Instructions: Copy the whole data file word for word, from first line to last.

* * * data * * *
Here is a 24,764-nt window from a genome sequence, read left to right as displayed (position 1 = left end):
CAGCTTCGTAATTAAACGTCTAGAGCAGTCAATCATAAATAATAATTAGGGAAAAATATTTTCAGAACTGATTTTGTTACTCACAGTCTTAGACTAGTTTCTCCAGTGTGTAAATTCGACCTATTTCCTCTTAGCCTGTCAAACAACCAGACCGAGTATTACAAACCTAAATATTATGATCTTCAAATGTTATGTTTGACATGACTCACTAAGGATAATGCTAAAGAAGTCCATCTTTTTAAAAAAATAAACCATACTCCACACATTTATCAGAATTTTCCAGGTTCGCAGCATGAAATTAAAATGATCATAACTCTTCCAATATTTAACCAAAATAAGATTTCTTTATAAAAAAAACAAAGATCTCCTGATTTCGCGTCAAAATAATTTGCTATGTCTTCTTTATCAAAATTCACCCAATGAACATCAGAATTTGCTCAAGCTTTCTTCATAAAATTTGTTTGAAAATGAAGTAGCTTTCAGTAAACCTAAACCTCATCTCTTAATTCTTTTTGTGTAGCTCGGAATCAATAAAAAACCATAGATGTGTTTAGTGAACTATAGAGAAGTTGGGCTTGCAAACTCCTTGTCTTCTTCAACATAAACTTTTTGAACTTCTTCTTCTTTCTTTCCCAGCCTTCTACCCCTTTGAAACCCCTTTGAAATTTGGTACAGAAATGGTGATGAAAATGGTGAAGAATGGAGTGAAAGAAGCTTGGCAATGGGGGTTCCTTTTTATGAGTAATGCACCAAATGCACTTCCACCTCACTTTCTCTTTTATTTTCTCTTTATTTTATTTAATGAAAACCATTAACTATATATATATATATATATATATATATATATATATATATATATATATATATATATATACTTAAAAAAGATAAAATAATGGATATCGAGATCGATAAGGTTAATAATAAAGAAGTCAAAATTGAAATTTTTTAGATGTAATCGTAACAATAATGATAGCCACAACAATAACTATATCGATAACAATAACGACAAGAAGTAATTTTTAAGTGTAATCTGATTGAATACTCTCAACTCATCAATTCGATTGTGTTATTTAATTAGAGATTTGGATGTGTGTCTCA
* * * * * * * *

Here is a 24,764-nt window from a genome sequence, read left to right as displayed (position 1 = left end):
CAGCTTCGTAATTAAACGTCTAGAGCAGTCAATCATAAATAATAATTAGGGAAAAATATTTTCAGAACTGATTTTGTTACTCACAGTCTTAGACTAGTTTCTCCAGTGTGTAAATTCGACCTATTTCCTCTTAGCCTGTCAAACAACCAGACCGAGTATTACAAACCTAAATATTATGATCTTCAAATGTTATGTTTGACATGACTCACTAAGGATAATGCTAAAGAAGTCCATCTTTTTAAAAAAATAAACCATACTCCACACATTTATCAGAATTTTCCAGGTTCGCAGCATGAAATTAAAATGATCATAACTCTTCCAATATTTAACCAAAATAAGATTTCTTTATAAAAAAAACAAAGATCTCCTGATTTCGCGTCAAAATAATTTGCTATGTCTTCTTTATCAAAATTCACCCAATGAACATCAGAATTTGCTCAAGCTTTCTTCATAAAATTTGTTTGAAAATGAAGTAGCTTTCAGTAAACCTAAACCTCATCTCTTAATTCTTTTTGTGTAGCTCGGAATCAATAAAAAACCATAGATGTGTTTAGTGAACTATAGAGAAGTTGGGCTTGCAAACTCCTTGTCTTCTTCAACATAAACTTTTTGAACTTCTTCTTCTTTCTTTCCCAGCCTTCTACCCCTTTGAAACCCCTTTGAAATTTGGTACAGAAATGGTGATGAAAATGGTGAAGAATGGAGTGAAAGAAGCTTGGCAATGGGGGTTCCTTTTTATGAGTAATGCACCAAATGCACTTCCACCTCACTTTCTCTTTTATTTTCTCTTTATTTTATTTAATGAAAACCATTAACTATATATATATATATATATATATATATATATATATATATATATATATATATATATATACTTAAAAAAGATAAAATAATGGATATCGAGATCGATAAGGTTAATAATAAAGAAGTCAAAATTGAAATTTTTTAGATGTAATCGTAACAATAATGATAGCCACAACAATAACTATATCGATAACAATAACGACAAGAAGTAATTTTTAAGTGTAATCTGATTGAATACTCTCAACTCATCAATTCGATTGTGTTATTTAATTAGAGATTTGGATGTGTGTCTCA